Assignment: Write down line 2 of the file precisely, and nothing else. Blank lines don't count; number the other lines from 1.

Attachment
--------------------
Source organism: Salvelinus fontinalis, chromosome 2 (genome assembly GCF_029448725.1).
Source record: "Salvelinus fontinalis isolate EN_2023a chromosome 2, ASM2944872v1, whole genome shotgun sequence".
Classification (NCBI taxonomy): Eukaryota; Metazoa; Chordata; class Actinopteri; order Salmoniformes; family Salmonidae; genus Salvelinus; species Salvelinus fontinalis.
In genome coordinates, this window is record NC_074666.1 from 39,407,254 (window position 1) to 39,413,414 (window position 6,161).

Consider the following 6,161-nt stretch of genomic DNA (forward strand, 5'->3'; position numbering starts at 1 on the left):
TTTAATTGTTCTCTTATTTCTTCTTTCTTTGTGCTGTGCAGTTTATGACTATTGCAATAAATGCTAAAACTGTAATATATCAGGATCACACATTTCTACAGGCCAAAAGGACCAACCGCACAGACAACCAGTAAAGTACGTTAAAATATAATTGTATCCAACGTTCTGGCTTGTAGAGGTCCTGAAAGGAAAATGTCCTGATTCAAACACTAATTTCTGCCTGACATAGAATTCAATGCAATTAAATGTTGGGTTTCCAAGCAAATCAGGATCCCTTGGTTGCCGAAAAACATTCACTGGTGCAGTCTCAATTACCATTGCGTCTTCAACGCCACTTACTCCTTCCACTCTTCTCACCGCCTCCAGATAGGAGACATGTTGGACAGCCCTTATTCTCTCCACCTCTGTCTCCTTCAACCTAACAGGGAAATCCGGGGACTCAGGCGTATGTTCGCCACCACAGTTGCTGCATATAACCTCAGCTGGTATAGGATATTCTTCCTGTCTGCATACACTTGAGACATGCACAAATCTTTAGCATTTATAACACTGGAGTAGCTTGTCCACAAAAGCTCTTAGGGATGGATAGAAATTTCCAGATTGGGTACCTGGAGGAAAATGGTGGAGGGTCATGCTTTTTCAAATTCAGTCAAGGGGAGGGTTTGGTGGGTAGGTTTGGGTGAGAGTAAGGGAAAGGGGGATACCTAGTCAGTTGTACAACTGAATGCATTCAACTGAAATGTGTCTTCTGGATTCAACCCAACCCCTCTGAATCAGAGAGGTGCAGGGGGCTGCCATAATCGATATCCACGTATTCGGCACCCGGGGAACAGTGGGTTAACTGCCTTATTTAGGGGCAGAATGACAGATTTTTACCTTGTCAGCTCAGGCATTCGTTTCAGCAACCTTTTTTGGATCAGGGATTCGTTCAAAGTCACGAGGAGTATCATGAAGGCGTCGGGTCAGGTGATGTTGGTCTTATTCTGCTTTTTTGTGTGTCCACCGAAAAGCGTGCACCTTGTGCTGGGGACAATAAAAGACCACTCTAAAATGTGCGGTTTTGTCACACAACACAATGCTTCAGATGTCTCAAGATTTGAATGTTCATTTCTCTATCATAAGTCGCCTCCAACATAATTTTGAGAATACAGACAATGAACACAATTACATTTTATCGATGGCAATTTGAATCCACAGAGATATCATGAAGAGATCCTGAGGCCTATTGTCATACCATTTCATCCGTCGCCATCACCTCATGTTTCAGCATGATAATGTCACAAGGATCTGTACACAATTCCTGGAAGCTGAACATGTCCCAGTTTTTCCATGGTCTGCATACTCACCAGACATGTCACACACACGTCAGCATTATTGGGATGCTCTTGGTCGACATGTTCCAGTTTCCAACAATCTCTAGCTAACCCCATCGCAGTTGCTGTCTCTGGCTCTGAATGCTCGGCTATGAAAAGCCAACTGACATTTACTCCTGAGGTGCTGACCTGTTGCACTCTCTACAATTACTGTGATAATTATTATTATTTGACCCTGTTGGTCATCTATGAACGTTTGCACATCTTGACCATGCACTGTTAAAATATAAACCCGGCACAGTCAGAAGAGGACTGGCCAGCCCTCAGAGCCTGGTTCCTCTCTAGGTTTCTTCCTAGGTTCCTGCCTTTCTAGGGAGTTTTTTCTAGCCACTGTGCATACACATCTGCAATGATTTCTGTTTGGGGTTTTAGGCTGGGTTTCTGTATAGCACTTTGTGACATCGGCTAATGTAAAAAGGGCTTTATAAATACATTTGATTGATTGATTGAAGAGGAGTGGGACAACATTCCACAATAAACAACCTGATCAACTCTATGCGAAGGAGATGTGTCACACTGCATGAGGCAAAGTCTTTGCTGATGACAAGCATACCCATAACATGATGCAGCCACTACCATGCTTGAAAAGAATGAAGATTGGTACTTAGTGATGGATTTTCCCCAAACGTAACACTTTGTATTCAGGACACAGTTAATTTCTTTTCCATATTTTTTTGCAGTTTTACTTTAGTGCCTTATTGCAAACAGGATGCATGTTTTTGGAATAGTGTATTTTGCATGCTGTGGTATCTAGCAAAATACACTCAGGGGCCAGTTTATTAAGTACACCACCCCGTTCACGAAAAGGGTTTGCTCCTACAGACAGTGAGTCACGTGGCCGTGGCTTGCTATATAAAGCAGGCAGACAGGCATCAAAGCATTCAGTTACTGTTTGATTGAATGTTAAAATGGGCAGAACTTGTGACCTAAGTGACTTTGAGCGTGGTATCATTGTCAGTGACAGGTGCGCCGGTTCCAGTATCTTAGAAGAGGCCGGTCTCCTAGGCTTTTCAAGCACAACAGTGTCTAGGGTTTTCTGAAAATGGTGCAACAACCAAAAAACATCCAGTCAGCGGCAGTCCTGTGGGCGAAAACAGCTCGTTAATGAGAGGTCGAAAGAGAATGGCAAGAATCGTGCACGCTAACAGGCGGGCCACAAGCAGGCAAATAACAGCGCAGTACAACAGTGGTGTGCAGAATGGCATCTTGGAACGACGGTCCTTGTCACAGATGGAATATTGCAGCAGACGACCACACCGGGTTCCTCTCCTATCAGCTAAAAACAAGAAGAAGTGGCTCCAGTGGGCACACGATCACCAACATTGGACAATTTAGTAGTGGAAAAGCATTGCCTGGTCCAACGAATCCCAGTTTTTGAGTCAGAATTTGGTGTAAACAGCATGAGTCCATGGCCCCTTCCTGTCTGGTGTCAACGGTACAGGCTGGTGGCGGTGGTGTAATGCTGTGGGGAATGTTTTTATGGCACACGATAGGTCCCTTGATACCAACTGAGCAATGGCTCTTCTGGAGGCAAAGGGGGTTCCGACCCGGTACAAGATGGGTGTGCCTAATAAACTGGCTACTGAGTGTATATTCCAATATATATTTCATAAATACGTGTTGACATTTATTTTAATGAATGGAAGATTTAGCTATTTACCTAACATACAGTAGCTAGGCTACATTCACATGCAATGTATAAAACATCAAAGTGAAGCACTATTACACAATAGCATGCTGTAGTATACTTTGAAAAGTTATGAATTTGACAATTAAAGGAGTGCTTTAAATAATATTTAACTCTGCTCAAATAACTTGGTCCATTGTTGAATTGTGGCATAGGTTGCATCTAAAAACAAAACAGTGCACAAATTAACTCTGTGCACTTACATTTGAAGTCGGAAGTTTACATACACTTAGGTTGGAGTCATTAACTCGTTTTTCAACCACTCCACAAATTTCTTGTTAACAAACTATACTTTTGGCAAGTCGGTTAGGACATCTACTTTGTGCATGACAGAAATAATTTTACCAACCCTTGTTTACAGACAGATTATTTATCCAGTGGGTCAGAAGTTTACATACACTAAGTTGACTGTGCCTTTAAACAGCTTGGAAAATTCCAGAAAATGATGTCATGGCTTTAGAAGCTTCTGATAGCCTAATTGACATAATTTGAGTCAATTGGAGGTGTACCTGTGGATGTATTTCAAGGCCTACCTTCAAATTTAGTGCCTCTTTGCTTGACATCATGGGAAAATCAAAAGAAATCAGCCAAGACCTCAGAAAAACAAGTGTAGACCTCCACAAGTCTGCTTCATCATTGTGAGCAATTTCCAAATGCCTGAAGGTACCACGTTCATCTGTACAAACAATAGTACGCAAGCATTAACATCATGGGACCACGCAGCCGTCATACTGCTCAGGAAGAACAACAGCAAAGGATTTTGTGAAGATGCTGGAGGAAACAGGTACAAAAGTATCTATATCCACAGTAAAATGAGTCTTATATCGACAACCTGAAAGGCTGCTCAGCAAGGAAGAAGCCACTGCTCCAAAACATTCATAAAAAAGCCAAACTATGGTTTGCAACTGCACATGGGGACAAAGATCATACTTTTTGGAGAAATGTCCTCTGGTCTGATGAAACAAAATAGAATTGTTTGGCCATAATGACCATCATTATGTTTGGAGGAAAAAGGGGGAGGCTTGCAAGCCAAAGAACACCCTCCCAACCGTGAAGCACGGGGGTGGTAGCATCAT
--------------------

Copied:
Source record: "Salvelinus fontinalis isolate EN_2023a chromosome 2, ASM2944872v1, whole genome shotgun sequence".